Getting bitten by a dog is painful. It’s also a frightening experience, both before, during, and after—you don’t know how serious the wound is or whether there are diseases or infections you need to be worrying about. You have no idea if the incident really “never happened before,” as the dog owner said or if it’s something that’s going to happen to someone else someday soon.

It can be tempting to put the whole scenario behind you and move on with your life, the wound is healing, and you don’t feel quite so nervous when you walk past someone and their dog. The following will explore some of the reasons you might not want to give in to this desire—why it might be best to seek out a legal professional and do your best to ensure that someone else isn’t in the same situation in the future.

Seek Medical Attention

Before we begin, it’s crucial that if you were bitten by a dog, you seek proper medical attention. Given the shape of a dog’s teeth, wounds from dog bites tend to be open and jagged. This is the perfect scenario for infection, especially given that around half of dog bites introduce bacteria (like staphylococcus, Pasteurella, capnocytophaga, and streptococcus) to the wound.

Follow appropriate first-aid steps (clean and cover, so it stays clean) and if the wound is more than you can comfortably handle, go to the doctor. Depending on the severity of the situation, you might need to be hospitalized or have antibiotics delivered intravenously. 

You might also need to look into rabies vaccinations. It is vital that you see a doctor within eight hours of the bite; waiting any longer means you have an increased risk for infection. Those who have diabetes or are immunocompromised have an even greater risk.

Don’t Continue To Interact With The Animal.

If you’ve been bitten by an unknown dog, don’t spend any time trying to stop, catch, or hold the animal. If you feel it is necessary, contact animal control as soon as possible and provide a detailed description of the animal and the last location the dog was seen.

dog bite

Reach Out To A Legal Professional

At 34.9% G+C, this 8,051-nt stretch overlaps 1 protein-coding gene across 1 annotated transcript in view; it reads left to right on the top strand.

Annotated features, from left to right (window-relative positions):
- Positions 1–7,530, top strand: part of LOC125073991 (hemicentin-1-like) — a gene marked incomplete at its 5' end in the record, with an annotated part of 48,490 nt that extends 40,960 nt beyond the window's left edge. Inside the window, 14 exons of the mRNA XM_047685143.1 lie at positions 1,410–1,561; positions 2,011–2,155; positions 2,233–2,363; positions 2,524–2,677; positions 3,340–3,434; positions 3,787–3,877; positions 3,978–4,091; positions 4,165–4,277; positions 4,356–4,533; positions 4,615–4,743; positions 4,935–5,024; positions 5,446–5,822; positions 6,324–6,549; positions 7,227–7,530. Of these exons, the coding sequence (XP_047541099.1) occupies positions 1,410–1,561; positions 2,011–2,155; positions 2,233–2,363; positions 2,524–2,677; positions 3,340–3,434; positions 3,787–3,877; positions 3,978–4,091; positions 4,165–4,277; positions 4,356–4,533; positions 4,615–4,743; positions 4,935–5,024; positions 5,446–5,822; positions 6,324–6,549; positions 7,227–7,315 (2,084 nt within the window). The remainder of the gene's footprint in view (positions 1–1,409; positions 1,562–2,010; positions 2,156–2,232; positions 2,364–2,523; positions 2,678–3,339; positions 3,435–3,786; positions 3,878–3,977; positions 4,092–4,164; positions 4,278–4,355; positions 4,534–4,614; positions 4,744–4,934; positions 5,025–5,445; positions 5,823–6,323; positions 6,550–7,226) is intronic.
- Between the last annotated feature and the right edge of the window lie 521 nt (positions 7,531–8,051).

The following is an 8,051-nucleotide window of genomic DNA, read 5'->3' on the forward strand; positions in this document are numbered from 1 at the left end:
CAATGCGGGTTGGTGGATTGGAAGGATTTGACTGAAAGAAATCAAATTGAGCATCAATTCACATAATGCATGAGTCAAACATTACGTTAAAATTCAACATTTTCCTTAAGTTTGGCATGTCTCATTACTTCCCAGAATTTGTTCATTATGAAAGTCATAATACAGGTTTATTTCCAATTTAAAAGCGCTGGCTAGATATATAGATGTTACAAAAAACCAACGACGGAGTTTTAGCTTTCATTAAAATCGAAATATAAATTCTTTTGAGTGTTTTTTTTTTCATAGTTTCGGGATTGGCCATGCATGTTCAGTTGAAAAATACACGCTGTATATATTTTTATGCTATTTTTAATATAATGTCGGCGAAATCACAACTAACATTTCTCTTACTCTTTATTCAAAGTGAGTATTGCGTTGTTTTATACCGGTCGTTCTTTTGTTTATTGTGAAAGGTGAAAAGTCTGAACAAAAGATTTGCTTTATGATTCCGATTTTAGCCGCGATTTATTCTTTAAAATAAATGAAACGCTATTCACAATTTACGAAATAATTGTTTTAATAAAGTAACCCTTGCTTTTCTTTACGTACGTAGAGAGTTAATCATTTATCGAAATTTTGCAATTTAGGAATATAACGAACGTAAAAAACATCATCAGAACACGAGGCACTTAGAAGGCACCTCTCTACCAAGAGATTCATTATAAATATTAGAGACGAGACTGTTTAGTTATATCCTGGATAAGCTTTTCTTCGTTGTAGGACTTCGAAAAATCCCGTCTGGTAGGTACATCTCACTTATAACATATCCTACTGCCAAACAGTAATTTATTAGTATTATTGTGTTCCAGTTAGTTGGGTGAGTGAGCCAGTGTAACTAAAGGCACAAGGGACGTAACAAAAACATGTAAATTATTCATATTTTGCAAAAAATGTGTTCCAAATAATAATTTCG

Being bitten by a dog can have serious consequences in terms of suffering, cost of treatment or loss of wages for time missed due to hospital visits. Speaking to a lawyer after the incident will give a professional time to evaluate your particular situation and present to you the options available given the incident. It’s always best to do this before dealing with the dog owner, insurance companies, or other parties involved.

When seeking out an attorney, look for someone who practices in the state where the incident occurred and someone who specializes in the particular kind of law you’re dealing with—in this case, personal injury. The law varies between states, and even in scenarios where the law isn’t so different, the way the law is interpreted and applied can vary drastically.

 Beyond this, every area of law requires years of focused practice and experience to master. It might even be best to seek out someone local; points out that there are specific strategies used by those involved in serious injury cases to keep payouts low. An attorney will know what sort of evidence to gather and how to present it no matter who you’re dealing with (dog owner, insurance companies, or other parties). For instance, if you were bitten multiple times successively, legally, you weren’t bitten by a dog; you were attacked by one. This sort of information can only help you determine which course of action needs to be taken.

Reporting The Crime

An attorney will also know the proper steps you need to take to report the crime. After a dog has bitten someone, they are typically required to quarantine for a few days (to reduce the risk of immediately causing someone else harm), usually at the owner’s home. In rare cases where the owner disobeys these rules, or the animal is considered too dangerous for traditional quarantine, the dog might be taken to a shelter to quarantine with professionals. 

The animal will be investigated to determine whether a repeat incident is likely or not. The animal will also be tested for diseases or illnesses that you need to be aware of to better your treatment and recovery.

The above information should have made it clear that you need to be reporting dog bites and dog attacks as it can be part of a larger public safety issue or a personal health issue if the dog has spread disease to you. A lawyer can help you throughout the process and give you legally sound advice about the best course of action.